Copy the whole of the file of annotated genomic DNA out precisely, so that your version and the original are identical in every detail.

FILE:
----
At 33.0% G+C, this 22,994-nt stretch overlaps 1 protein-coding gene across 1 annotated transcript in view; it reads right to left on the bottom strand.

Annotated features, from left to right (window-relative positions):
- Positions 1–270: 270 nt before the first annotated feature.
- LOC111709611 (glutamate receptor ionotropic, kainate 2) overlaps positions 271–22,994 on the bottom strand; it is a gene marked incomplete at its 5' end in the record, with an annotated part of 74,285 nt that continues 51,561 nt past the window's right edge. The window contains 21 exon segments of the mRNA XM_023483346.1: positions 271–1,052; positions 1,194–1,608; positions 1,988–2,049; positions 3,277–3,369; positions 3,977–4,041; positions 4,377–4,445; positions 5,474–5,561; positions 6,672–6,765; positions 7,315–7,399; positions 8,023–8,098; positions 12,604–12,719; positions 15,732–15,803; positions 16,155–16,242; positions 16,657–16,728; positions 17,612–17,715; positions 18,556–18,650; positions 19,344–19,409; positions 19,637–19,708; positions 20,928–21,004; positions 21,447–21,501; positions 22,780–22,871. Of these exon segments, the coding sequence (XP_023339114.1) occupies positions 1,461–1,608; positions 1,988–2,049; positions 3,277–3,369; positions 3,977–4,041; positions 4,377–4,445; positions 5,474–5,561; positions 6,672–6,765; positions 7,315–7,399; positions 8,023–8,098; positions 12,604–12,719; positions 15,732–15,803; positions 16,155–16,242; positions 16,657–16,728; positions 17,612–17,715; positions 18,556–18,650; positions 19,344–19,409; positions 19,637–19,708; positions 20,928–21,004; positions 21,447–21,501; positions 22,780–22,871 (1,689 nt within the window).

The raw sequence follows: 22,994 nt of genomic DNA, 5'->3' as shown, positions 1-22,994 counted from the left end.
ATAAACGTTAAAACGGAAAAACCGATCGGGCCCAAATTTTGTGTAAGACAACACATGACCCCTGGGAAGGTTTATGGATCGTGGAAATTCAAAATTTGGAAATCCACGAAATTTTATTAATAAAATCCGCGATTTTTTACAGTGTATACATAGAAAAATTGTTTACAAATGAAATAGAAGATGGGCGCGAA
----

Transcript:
At 33.0% G+C, this 22,994-nt stretch overlaps 1 protein-coding gene across 1 annotated transcript in view; it reads right to left on the bottom strand.

Annotated features, from left to right (window-relative positions):
- Positions 1–270: 270 nt before the first annotated feature.
- LOC111709611 (glutamate receptor ionotropic, kainate 2) overlaps positions 271–22,994 on the bottom strand; it is a gene marked incomplete at its 5' end in the record, with an annotated part of 74,285 nt that continues 51,561 nt past the window's right edge. The window contains 21 exon segments of the mRNA XM_023483346.1: positions 271–1,052; positions 1,194–1,608; positions 1,988–2,049; positions 3,277–3,369; positions 3,977–4,041; positions 4,377–4,445; positions 5,474–5,561; positions 6,672–6,765; positions 7,315–7,399; positions 8,023–8,098; positions 12,604–12,719; positions 15,732–15,803; positions 16,155–16,242; positions 16,657–16,728; positions 17,612–17,715; positions 18,556–18,650; positions 19,344–19,409; positions 19,637–19,708; positions 20,928–21,004; positions 21,447–21,501; positions 22,780–22,871. Of these exon segments, the coding sequence (XP_023339114.1) occupies positions 1,461–1,608; positions 1,988–2,049; positions 3,277–3,369; positions 3,977–4,041; positions 4,377–4,445; positions 5,474–5,561; positions 6,672–6,765; positions 7,315–7,399; positions 8,023–8,098; positions 12,604–12,719; positions 15,732–15,803; positions 16,155–16,242; positions 16,657–16,728; positions 17,612–17,715; positions 18,556–18,650; positions 19,344–19,409; positions 19,637–19,708; positions 20,928–21,004; positions 21,447–21,501; positions 22,780–22,871 (1,689 nt within the window).

The raw sequence follows: 22,994 nt of genomic DNA, 5'->3' as shown, positions 1-22,994 counted from the left end.
ATAAACGTTAAAACGGAAAAACCGATCGGGCCCAAATTTTGTGTAAGACAACACATGACCCCTGGGAAGGTTTATGGATCGTGGAAATTCAAAATTTGGAAATCCACGAAATTTTATTAATAAAATCCGCGATTTTTTACAGTGTATACATAGAAAAATTGTTTACAAATGAAATAGAAGATGGGCGCGAA